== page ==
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Idaho Falls looking at anti-discrimination ordinance, could be 7th city to enact…

Idaho Falls is considering enacting an anti-discrimination ordinance to cover sexual orientation and gender identity; if it does, it'd be the seventh Idaho city to enact protections from discrimination that state lawmakers have repeatedly refused to add to the Idaho Human Rights Act. The Idaho Falls Post Register reports the city council is working on a draft ordinance and collecting public comment on the issue. Meanwhile, the Idaho Republican Party's central committee will consider two proposed resolutions this weekend calling for the state to invalidate all such local ordinances. Click below for a full report from the Associated Press.


Idaho Falls considers anti-discrimination rule

IDAHO FALLS, Idaho (AP) — The city of Idaho Falls could become the seventh in the state to enact an ordinance banning discrimination against people based on their sexual orientation or gender.

The Post Register (http://bit.ly/16mQE40 ) reports the city council is working on a draft ordinance and collecting public comment on the issue.

But if a group of Republican lawmakers has their way, all such rules would be invalidated. The Idaho Republican Party Central Committee will consider a resolution Saturday that would call for the Legislature to enact a law rendering any city anti-discrimination ordinances unenforceable. Meanwhile, the Idaho Press-Tribune (http://bit.ly/tPAde9) reports that a Caldwell woman has created the LGBTA Democratic Caucus to advance gay rights and to find political leaders in the lesbian, gay, bisexual and transgendered community.

In 2012, state lawmakers rejected a bill that would have added the words “sexual orientation” and “gender identity” to Idaho's Human Rights Act, banning discrimination based on a person's orientation or gender in jobs, housing, educational opportunities and public accommodations. During the 2013 legislative session, Sen. Curt McKenzie, R-Nampa, refused to hold a formal hearing on the matter because he didn't think another vote would have a different result, though lawmakers did agree to hear a presentation from advocates in favor of adding protections to the Human Rights Act.

After lawmakers voted down the bill in 2012, cities across the state began looking at creating their own anti-discrimination ordinances. Sandpoint was the first to make the change, and the northern Idaho city was later joined by Boise, Ketchum, Moscow, Coeur d'Alene and Pocatello.

During a Thursday night work session in Idaho Falls on the issue, resident Dino Lowrey told council members that when she tells people she's from Idaho, the overwhelming response is: “You're from the Aryan nation state?”

That perception needs to change, she said, and the council can do it by passing an anti-discrimination rule.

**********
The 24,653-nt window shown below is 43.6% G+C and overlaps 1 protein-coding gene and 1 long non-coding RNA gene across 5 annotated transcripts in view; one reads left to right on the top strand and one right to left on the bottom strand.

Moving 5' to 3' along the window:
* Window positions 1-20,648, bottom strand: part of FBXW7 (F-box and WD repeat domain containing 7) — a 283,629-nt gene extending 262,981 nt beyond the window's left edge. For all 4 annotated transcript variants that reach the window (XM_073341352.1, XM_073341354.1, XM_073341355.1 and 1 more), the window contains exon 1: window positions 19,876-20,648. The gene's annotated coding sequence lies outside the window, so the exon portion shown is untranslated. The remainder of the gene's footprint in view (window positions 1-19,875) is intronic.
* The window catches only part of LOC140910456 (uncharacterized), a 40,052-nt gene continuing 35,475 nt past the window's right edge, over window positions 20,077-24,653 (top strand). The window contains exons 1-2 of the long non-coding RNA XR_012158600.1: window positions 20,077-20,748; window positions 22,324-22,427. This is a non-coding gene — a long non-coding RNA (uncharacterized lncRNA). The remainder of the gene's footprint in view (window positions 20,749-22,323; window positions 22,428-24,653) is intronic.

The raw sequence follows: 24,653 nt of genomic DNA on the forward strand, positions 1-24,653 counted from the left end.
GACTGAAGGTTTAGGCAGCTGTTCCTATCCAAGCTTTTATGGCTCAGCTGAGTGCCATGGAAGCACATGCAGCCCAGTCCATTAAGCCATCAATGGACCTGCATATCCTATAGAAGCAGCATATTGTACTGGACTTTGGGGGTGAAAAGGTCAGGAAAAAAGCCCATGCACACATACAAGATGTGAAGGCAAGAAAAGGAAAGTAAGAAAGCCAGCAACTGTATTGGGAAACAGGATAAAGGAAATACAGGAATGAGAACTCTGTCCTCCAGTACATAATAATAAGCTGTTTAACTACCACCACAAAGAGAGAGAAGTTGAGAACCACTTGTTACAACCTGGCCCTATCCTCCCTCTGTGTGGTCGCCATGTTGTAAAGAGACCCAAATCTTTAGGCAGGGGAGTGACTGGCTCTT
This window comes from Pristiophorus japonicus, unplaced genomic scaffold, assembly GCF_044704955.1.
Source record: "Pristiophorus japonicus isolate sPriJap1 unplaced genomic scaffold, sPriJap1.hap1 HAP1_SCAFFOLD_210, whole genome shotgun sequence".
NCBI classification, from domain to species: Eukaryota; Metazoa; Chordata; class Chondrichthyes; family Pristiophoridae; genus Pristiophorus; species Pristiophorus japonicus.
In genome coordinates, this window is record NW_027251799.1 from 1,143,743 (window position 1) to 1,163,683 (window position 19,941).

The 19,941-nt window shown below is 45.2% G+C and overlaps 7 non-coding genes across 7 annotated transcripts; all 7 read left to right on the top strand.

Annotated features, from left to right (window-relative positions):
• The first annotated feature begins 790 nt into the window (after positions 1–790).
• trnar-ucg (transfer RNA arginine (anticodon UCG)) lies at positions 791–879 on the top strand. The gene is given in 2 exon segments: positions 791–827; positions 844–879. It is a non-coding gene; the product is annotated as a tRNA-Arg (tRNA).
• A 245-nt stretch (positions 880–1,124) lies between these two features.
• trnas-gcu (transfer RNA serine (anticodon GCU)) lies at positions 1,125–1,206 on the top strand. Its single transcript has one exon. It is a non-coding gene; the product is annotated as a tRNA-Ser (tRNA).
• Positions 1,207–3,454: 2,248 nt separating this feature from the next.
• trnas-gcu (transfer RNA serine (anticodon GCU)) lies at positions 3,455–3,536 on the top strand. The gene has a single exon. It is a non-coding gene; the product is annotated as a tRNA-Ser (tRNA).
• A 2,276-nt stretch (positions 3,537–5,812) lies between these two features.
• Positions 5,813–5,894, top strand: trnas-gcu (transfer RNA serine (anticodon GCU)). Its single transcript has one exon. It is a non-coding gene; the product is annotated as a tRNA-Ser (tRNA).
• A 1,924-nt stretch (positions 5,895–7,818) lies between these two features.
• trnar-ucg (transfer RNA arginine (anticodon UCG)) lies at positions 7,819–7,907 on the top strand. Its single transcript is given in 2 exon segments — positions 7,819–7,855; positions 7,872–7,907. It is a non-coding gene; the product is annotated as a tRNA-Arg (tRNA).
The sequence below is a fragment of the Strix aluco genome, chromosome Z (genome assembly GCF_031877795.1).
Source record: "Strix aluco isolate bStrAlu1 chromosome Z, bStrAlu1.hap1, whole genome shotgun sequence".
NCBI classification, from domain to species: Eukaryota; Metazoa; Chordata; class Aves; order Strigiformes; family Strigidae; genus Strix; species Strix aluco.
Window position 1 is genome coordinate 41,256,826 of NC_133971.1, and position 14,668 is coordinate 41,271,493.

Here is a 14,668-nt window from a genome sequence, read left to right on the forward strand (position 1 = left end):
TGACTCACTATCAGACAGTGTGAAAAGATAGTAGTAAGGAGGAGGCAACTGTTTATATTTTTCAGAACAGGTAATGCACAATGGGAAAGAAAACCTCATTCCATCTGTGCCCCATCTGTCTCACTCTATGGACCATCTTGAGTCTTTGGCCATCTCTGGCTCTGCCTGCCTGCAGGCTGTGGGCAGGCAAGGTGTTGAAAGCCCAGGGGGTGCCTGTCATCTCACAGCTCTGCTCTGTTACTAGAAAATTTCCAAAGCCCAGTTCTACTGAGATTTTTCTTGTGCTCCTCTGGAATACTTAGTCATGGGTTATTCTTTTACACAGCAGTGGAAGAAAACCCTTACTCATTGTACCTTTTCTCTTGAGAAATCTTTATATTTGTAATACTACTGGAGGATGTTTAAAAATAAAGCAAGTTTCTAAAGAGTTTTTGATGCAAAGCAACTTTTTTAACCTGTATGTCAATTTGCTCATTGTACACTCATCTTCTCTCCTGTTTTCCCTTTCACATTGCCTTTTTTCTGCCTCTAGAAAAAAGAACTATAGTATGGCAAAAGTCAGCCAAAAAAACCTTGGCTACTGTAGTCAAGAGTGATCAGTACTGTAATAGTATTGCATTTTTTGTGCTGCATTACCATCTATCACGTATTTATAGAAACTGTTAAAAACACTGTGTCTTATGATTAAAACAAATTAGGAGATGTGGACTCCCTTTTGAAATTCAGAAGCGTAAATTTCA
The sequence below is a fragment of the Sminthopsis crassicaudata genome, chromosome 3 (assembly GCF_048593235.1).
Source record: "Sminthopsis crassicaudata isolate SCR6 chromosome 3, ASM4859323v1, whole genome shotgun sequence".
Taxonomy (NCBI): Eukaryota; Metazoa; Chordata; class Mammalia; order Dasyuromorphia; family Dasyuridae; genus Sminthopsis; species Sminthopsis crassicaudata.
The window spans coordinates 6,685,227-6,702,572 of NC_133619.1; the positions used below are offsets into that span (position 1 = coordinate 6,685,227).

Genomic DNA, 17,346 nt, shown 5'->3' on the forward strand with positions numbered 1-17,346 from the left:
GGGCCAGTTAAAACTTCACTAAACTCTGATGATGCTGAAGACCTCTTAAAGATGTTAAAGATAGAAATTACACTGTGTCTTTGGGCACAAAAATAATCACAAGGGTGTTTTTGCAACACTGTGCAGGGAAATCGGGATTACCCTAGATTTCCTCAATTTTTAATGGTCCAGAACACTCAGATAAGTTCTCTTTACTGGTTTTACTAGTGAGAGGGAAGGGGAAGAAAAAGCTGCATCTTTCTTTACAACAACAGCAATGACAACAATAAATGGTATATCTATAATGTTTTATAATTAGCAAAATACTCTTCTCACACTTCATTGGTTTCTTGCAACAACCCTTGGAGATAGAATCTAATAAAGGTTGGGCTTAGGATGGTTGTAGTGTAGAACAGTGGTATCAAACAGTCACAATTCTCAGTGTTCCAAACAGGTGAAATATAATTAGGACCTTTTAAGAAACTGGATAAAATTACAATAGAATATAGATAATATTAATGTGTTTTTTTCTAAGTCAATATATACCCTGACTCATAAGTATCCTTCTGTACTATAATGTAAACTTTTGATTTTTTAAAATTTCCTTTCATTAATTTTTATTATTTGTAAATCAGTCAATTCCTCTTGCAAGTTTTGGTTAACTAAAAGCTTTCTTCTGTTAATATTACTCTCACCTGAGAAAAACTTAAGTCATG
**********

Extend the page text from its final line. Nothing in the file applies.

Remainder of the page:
But as in other cities, dissenters voiced concerns. Pastor Todd Wood of Berean Baptist Church told the council that he worried that an anti-discrimination ordinance could force some to violate their conscience.

“If a Christian in Idaho Falls regards homosexuality as a sin, what business would you recommend for him or her to start if they think enforcing this ordinance would be a violation of their conscience?” Wood said.

Councilwoman Sharon Perry said she'd like to have the ordinance wrapped up by Labor Day, but she hopes public comment will continue until the final vote.

Cities' anti-discrimination ordinances aren't sitting well with some in the Republican Party. The Coeur d'Alene Press (http://bit.ly/16mAZl7 ) reported that GOP central committees in Bonner County and Idaho County submitted nearly identical resolutions for the state committee to adopt, both calling for the state to enact a law making the cities' anti-discrimination rules unenforceable.

Bjorn Handeen, a Kootenai County state committeeman, sits on the state central committee's resolution committee. He said that committee will debate each of the resolutions on Saturday and decide which to recommend for adoption by the state party.

“Still, I would imagine that anything we pass will have little to no effect anyway,” he said, adding that passage of a resolution carries as much weight as making an official statement.

However, he said, if the anti-discrimination resolutions are passed the party will send a letter to the legislature requesting the legislation.

“We make a lot of effort at the grassroots level, but in the end we have very little impact,” he said. “There are a lot of discouraged people who put in the effort on these issues, but we rarely see any results.”

In the southwestern Idaho city of Caldwell, Chelsea Gaona-Lincoln is working to change lawmakers' opinions on anti-discrimination policies by changing lawmakers. Gaona-Lincoln helped create the LGBTA Democratic Caucus of Idaho, which launched May 20. The “A'' in the name stands for Allies, she said.

“It's long overdue,” Gaona-Lincoln said. “I think it's time for Idaho to have something established, and the Democratic Party has taken the position it has and is ready to support our cause.”


Copyright 2013 The Associated Press.


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Betsy Z. Russell covers Idaho news from The Spokesman-Review's bureau in Boise.

Named best state-based political blog in Idaho for 2013 by The Fix

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